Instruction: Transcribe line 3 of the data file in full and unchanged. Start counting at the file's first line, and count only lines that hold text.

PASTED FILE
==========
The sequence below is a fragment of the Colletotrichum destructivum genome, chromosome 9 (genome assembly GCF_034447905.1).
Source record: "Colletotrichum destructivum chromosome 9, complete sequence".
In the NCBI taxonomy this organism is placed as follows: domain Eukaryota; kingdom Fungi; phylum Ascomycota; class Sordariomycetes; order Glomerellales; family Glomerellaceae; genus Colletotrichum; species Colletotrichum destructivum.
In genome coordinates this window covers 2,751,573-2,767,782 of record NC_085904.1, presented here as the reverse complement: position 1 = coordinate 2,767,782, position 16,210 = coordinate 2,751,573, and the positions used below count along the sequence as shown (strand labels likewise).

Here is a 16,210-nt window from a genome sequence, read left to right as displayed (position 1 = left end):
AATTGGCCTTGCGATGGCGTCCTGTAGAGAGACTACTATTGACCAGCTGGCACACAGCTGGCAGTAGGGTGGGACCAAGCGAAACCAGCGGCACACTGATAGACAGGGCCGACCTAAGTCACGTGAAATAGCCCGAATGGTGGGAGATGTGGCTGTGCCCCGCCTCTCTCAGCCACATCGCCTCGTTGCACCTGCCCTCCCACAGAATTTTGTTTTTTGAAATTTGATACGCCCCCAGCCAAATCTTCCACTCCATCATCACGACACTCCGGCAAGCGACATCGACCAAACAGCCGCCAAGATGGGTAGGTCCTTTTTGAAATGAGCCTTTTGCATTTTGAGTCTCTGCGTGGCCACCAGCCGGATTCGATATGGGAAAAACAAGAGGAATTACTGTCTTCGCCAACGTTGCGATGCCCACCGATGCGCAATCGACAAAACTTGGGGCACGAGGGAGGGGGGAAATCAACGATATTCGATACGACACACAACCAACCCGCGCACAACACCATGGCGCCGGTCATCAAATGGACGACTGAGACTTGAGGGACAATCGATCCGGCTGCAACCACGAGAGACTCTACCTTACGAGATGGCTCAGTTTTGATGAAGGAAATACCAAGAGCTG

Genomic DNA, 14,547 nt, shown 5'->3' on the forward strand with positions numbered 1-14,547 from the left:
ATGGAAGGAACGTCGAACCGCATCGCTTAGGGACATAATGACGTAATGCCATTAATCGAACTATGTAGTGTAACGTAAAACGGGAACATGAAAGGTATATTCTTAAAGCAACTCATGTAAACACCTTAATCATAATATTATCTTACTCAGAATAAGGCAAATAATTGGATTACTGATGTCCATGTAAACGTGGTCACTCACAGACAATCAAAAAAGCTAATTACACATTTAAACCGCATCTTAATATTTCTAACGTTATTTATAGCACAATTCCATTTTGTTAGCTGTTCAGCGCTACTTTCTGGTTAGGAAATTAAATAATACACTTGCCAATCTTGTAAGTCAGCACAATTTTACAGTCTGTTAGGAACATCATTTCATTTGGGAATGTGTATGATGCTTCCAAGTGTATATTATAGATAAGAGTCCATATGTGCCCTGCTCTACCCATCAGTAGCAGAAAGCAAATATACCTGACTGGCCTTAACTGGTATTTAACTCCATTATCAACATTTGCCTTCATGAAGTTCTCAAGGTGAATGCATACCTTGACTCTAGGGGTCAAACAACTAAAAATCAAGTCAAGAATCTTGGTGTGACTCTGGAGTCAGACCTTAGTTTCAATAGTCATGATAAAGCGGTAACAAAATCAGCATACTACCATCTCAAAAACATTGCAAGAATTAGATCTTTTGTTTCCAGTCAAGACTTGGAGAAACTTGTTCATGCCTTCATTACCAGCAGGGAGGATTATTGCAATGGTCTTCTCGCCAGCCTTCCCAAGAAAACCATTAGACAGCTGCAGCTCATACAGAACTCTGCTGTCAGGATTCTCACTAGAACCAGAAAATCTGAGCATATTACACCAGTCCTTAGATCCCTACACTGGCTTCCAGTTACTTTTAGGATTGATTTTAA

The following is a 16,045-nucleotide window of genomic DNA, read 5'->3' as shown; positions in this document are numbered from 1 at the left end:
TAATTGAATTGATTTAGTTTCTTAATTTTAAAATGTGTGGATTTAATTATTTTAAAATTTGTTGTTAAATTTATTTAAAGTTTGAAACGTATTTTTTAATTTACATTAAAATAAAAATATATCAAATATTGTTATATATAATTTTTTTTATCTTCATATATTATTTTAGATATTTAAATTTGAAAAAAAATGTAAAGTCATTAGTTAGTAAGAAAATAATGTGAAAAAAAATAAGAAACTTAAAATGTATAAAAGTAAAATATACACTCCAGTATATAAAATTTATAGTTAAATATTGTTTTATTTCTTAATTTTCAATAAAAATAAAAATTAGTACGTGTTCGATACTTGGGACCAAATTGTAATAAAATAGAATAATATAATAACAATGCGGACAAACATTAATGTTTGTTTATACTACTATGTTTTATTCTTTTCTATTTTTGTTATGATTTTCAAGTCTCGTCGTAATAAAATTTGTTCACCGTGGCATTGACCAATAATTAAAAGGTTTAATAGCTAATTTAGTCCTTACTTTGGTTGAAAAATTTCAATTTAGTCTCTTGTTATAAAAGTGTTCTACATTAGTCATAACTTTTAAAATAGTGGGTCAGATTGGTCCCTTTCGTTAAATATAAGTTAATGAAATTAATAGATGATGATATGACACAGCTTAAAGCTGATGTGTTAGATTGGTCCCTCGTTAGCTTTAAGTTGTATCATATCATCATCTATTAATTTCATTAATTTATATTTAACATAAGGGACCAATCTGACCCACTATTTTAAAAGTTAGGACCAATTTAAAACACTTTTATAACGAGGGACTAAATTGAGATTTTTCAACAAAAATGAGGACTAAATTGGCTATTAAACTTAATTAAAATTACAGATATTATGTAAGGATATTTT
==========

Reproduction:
In the NCBI taxonomy this organism is placed as follows: domain Eukaryota; kingdom Fungi; phylum Ascomycota; class Sordariomycetes; order Glomerellales; family Glomerellaceae; genus Colletotrichum; species Colletotrichum destructivum.